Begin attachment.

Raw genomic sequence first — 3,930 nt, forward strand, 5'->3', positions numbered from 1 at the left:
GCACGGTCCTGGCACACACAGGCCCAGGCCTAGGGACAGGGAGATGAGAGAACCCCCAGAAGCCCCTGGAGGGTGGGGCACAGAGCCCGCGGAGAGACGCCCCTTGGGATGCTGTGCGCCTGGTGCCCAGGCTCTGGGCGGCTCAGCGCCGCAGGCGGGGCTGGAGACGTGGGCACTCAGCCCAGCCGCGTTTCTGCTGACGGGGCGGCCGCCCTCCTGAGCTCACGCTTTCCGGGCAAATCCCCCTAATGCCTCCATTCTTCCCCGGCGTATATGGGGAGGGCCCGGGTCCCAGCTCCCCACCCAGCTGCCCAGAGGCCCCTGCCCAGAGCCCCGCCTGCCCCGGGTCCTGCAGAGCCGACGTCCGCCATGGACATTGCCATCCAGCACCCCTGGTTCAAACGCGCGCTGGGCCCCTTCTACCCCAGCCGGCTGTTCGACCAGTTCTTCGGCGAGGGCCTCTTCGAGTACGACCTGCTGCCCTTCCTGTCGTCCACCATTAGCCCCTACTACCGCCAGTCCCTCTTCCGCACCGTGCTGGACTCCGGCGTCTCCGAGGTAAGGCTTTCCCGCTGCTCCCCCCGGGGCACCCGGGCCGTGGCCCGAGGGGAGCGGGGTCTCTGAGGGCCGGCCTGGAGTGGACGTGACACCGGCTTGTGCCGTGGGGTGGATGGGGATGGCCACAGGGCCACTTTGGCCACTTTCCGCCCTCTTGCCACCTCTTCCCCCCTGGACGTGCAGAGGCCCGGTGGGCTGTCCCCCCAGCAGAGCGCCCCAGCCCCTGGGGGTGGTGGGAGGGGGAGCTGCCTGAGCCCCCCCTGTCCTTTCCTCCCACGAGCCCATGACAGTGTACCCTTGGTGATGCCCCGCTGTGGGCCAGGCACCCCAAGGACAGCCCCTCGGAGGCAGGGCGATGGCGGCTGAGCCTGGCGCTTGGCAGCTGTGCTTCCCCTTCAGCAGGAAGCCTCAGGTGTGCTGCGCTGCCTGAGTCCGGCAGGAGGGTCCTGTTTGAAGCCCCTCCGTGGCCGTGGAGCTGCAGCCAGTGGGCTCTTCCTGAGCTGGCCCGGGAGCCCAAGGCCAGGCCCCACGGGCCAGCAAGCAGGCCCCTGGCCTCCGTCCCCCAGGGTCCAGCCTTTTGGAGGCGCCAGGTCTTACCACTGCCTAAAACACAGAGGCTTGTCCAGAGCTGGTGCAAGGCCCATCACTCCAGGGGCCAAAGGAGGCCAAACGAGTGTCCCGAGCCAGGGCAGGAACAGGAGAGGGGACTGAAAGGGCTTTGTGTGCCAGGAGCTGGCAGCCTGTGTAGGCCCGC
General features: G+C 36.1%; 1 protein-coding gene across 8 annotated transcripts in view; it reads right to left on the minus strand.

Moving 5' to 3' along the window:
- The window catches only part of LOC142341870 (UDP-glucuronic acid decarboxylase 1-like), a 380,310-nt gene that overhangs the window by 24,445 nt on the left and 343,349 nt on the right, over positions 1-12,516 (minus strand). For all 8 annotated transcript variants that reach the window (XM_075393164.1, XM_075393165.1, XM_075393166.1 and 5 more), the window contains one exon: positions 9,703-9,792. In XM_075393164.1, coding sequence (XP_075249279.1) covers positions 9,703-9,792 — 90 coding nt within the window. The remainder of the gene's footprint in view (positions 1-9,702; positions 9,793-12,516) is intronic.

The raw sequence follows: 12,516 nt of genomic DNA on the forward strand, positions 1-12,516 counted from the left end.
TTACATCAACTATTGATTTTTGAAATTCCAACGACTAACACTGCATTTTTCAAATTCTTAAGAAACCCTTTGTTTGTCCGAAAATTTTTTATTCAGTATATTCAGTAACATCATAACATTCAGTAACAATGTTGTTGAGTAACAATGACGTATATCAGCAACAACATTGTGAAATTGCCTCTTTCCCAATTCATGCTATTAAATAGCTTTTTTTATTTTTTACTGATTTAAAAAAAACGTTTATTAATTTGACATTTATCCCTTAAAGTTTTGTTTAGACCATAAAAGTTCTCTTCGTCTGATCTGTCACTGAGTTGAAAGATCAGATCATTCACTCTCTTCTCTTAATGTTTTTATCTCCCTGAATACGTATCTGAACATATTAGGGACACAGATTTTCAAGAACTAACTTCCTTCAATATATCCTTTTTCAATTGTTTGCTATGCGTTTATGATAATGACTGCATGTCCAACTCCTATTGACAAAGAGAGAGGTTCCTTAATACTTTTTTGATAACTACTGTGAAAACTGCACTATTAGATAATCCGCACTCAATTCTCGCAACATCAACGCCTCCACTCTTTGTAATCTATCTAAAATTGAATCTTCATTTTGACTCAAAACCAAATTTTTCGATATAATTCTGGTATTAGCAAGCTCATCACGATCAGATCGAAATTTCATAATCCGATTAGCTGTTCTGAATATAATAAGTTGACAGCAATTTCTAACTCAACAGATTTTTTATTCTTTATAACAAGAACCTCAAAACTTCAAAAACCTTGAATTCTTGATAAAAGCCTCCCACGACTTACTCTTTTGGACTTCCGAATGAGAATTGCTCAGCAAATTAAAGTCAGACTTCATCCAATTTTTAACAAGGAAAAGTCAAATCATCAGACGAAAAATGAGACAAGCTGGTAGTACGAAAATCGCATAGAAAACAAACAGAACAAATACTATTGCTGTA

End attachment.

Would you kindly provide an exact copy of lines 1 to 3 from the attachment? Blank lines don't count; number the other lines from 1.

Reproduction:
Raw genomic sequence first — 3,930 nt, forward strand, 5'->3', positions numbered from 1 at the left:
GCACGGTCCTGGCACACACAGGCCCAGGCCTAGGGACAGGGAGATGAGAGAACCCCCAGAAGCCCCTGGAGGGTGGGGCACAGAGCCCGCGGAGAGACGCCCCTTGGGATGCTGTGCGCCTGGTGCCCAGGCTCTGGGCGGCTCAGCGCCGCAGGCGGGGCTGGAGACGTGGGCACTCAGCCCAGCCGCGTTTCTGCTGACGGGGCGGCCGCCCTCCTGAGCTCACGCTTTCCGGGCAAATCCCCCTAATGCCTCCATTCTTCCCCGGCGTATATGGGGAGGGCCCGGGTCCCAGCTCCCCACCCAGCTGCCCAGAGGCCCCTGCCCAGAGCCCCGCCTGCCCCGGGTCCTGCAGAGCCGACGTCCGCCATGGACATTGCCATCCAGCACCCCTGGTTCAAACGCGCGCTGGGCCCCTTCTACCCCAGCCGGCTGTTCGACCAGTTCTTCGGCGAGGGCCTCTTCGAGTACGACCTGCTGCCCTTCCTGTCGTCCACCATTAGCCCCTACTACCGCCAGTCCCTCTTCCGCACCGTGCTGGACTCCGGCGTCTCCGAGGTAAGGCTTTCCCGCTGCTCCCCCCGGGGCACCCGGGCCGTGGCCCGAGGGGAGCGGGGTCTCTGAGGGCCGGCCTGGAGTGGACGTGACACCGGCTTGTGCCGTGGGGTGGATGGGGATGGCCACAGGGCCACTTTGGCCACTTTCCGCCCTCTTGCCACCTCTTCCCCCCTGGACGTGCAGAGGCCCGGTGGGCTGTCCCCCCAGCAGAGCGCCCCAGCCCCTGGGGGTGGTGGGAGGGGGAGCTGCCTGAGCCCCCCCTGTCCTTTCCTCCCACGAGCCCATGACAGTGTACCCTTGGTGATGCCCCGCTGTGGGCCAGGCACCCCAAGGACAGCCCCTCGGAGGCAGGGCGATGGCGGCTGAGCCTGGCGCTTGGCAGCTGTGCTTCCCCTTCAGCAGGAAGCCTCAGGTGTGCTGCGCTGCCTGAGTCCGGCAGGAGGGTCCTGTTTGAAGCCCCTCCGTGGCCGTGGAGCTGCAGCCAGTGGGCTCTTCCTGAGCTGGCCCGGGAGCCCAAGGCCAGGCCCCACGGGCCAGCAAGCAGGCCCCTGGCCTCCGTCCCCCAGGGTCCAGCCTTTTGGAGGCGCCAGGTCTTACCACTGCCTAAAACACAGAGGCTTGTCCAGAGCTGGTGCAAGGCCCATCACTCCAGGGGCCAAAGGAGGCCAAACGAGTGTCCCGAGCCAGGGCAGGAACAGGAGAGGGGACTGAAAGGGCTTTGTGTGCCAGGAGCTGGCAGCCTGTGTAGGCCCGC
General features: G+C 36.1%; 1 protein-coding gene across 8 annotated transcripts in view; it reads right to left on the minus strand.